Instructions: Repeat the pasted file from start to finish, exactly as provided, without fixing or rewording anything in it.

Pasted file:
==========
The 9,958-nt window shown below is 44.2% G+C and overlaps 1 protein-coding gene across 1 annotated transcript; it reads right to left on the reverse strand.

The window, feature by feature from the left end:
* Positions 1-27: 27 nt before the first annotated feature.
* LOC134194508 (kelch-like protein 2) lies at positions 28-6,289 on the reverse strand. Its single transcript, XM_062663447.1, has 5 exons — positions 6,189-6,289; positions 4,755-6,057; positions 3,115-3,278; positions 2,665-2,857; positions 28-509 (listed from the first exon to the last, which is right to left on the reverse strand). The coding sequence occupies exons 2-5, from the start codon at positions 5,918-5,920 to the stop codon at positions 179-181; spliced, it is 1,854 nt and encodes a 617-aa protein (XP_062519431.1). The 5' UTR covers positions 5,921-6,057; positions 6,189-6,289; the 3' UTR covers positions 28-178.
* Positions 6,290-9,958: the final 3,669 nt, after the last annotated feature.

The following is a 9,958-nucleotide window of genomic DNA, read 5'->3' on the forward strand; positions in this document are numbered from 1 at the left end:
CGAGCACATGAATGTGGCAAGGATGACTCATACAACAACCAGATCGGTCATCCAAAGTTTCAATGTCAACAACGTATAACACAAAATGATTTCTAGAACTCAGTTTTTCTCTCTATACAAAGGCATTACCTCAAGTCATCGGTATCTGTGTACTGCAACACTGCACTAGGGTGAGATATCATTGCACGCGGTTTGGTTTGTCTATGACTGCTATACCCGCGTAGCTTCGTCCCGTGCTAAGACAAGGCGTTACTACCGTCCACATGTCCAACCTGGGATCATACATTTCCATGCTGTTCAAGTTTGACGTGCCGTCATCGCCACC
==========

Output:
The 9,958-nt window shown below is 44.2% G+C and overlaps 1 protein-coding gene across 1 annotated transcript; it reads right to left on the reverse strand.

The window, feature by feature from the left end:
* Positions 1-27: 27 nt before the first annotated feature.
* LOC134194508 (kelch-like protein 2) lies at positions 28-6,289 on the reverse strand. Its single transcript, XM_062663447.1, has 5 exons — positions 6,189-6,289; positions 4,755-6,057; positions 3,115-3,278; positions 2,665-2,857; positions 28-509 (listed from the first exon to the last, which is right to left on the reverse strand). The coding sequence occupies exons 2-5, from the start codon at positions 5,918-5,920 to the stop codon at positions 179-181; spliced, it is 1,854 nt and encodes a 617-aa protein (XP_062519431.1). The 5' UTR covers positions 5,921-6,057; positions 6,189-6,289; the 3' UTR covers positions 28-178.
* Positions 6,290-9,958: the final 3,669 nt, after the last annotated feature.

The following is a 9,958-nucleotide window of genomic DNA, read 5'->3' on the forward strand; positions in this document are numbered from 1 at the left end:
CGAGCACATGAATGTGGCAAGGATGACTCATACAACAACCAGATCGGTCATCCAAAGTTTCAATGTCAACAACGTATAACACAAAATGATTTCTAGAACTCAGTTTTTCTCTCTATACAAAGGCATTACCTCAAGTCATCGGTATCTGTGTACTGCAACACTGCACTAGGGTGAGATATCATTGCACGCGGTTTGGTTTGTCTATGACTGCTATACCCGCGTAGCTTCGTCCCGTGCTAAGACAAGGCGTTACTACCGTCCACATGTCCAACCTGGGATCATACATTTCCATGCTGTTCAAGTTTGACGTGCCGTCATCGCCACC